Before, Parker was perfect. Before, Parker was head cheerleader and girlfriend to the most popular guy in school. Before, Parker was a teacher’s pet and was getting good grades.

Now she shows up at school drunk, skips class and the school has her on suicide watch.  The only thing she wants to do is disappear, she definitely doesn’t want to talk about it. Blaming herself for something horrible that’s happened, Parker tries her best to prove that she’s not feeling anything at all, and just wants to stay out of everyone’s way until she graduates. But the past has a habit of catching up with you.

Cracked up to be is a haunting story of a girl’s self-destruction. Courtney Summers gives the reader a character that is broken and heartbreaking, yet completely loveable. While some may find her bad attitude frustrating, I found Parker’s dark humour and frailness compelling. I also especially enjoyed Summers’ commentary on some of the pressure of being popular. “I didn’t want to be popular because it was easier; I wanted to be popular because in high school that’s the best thing you can be: Perfect. Everything else is shit.” There is a lot of dialogue which makes the story move quickly. Summers also does a brilliant job of using repeating flashbacks to give the reader a bit more of the ‘incident’ each time. Overall, I thought this was a really great story with some surprises, poignant observations and beautiful characters.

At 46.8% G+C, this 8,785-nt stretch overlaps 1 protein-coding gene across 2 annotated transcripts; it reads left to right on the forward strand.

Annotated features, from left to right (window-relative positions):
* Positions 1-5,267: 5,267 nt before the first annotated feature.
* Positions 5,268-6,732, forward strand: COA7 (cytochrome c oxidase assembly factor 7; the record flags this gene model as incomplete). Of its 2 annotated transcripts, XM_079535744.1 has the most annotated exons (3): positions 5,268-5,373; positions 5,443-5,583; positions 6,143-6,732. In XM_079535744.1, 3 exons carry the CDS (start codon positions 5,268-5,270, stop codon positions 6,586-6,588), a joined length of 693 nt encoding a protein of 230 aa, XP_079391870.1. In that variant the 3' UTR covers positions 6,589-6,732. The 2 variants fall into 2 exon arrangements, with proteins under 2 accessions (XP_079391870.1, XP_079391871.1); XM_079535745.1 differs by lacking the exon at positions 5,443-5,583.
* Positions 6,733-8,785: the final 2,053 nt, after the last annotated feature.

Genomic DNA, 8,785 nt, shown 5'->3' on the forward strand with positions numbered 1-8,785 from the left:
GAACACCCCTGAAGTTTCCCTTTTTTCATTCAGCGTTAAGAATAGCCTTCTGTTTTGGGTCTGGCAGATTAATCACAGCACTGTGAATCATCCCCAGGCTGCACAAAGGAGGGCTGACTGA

You might enjoy Cracked up to be if you like books with: a lot of dialogue, fast moving plots, a very central main character, real life elements, serious issues, suspense

Other books by Courtney Summers: Some Girls Are

If you liked Cracked up to be you might also enjoy: Crash into me by Albert Borris, Beautiful by Amy Reed, Looking for Alaska by John Green, Black Tuesday by Susan Colebank

Author’s website found here.

Rathing: W4/4   C4/4   P4/4   O3.5/4   PP3/4   CR2.5/4

Grade: S

Getting Revenge On Lauren Wood by Eileen Cook

“She might have forgotten all about me, but I certainly never forgot about here. Not for one single day.”